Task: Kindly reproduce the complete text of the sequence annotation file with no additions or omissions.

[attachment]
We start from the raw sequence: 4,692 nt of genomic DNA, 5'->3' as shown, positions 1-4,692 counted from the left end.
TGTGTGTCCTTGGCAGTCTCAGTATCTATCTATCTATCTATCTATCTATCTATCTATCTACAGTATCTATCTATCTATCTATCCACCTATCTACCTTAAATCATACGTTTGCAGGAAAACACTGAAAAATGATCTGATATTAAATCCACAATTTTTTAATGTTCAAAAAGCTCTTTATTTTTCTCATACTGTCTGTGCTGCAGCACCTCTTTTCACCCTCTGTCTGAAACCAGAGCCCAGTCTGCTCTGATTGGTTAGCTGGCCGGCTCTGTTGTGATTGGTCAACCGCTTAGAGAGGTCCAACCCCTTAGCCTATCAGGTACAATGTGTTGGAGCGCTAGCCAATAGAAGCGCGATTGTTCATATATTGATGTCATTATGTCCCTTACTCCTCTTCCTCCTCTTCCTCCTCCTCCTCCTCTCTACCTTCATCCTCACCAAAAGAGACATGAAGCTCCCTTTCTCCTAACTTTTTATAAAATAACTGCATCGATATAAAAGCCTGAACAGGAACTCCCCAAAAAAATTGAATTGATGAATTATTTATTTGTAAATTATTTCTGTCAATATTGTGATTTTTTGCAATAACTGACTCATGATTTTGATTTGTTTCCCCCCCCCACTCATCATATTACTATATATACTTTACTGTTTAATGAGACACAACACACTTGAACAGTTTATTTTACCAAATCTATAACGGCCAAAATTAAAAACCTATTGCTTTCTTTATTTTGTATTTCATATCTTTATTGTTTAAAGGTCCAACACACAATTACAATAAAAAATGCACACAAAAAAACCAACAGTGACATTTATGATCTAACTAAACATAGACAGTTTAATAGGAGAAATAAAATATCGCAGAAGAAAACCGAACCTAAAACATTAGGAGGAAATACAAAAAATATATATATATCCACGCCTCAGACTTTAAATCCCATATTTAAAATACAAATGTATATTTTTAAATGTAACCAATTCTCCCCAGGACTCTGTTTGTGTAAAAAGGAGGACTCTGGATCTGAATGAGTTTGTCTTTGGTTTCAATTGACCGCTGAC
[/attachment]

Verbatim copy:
We start from the raw sequence: 4,692 nt of genomic DNA, 5'->3' as shown, positions 1-4,692 counted from the left end.
TGTGTGTCCTTGGCAGTCTCAGTATCTATCTATCTATCTATCTATCTATCTATCTATCTACAGTATCTATCTATCTATCTATCCACCTATCTACCTTAAATCATACGTTTGCAGGAAAACACTGAAAAATGATCTGATATTAAATCCACAATTTTTTAATGTTCAAAAAGCTCTTTATTTTTCTCATACTGTCTGTGCTGCAGCACCTCTTTTCACCCTCTGTCTGAAACCAGAGCCCAGTCTGCTCTGATTGGTTAGCTGGCCGGCTCTGTTGTGATTGGTCAACCGCTTAGAGAGGTCCAACCCCTTAGCCTATCAGGTACAATGTGTTGGAGCGCTAGCCAATAGAAGCGCGATTGTTCATATATTGATGTCATTATGTCCCTTACTCCTCTTCCTCCTCTTCCTCCTCCTCCTCCTCTCTACCTTCATCCTCACCAAAAGAGACATGAAGCTCCCTTTCTCCTAACTTTTTATAAAATAACTGCATCGATATAAAAGCCTGAACAGGAACTCCCCAAAAAAATTGAATTGATGAATTATTTATTTGTAAATTATTTCTGTCAATATTGTGATTTTTTGCAATAACTGACTCATGATTTTGATTTGTTTCCCCCCCCCACTCATCATATTACTATATATACTTTACTGTTTAATGAGACACAACACACTTGAACAGTTTATTTTACCAAATCTATAACGGCCAAAATTAAAAACCTATTGCTTTCTTTATTTTGTATTTCATATCTTTATTGTTTAAAGGTCCAACACACAATTACAATAAAAAATGCACACAAAAAAACCAACAGTGACATTTATGATCTAACTAAACATAGACAGTTTAATAGGAGAAATAAAATATCGCAGAAGAAAACCGAACCTAAAACATTAGGAGGAAATACAAAAAATATATATATATCCACGCCTCAGACTTTAAATCCCATATTTAAAATACAAATGTATATTTTTAAATGTAACCAATTCTCCCCAGGACTCTGTTTGTGTAAAAAGGAGGACTCTGGATCTGAATGAGTTTGTCTTTGGTTTCAATTGACCGCTGAC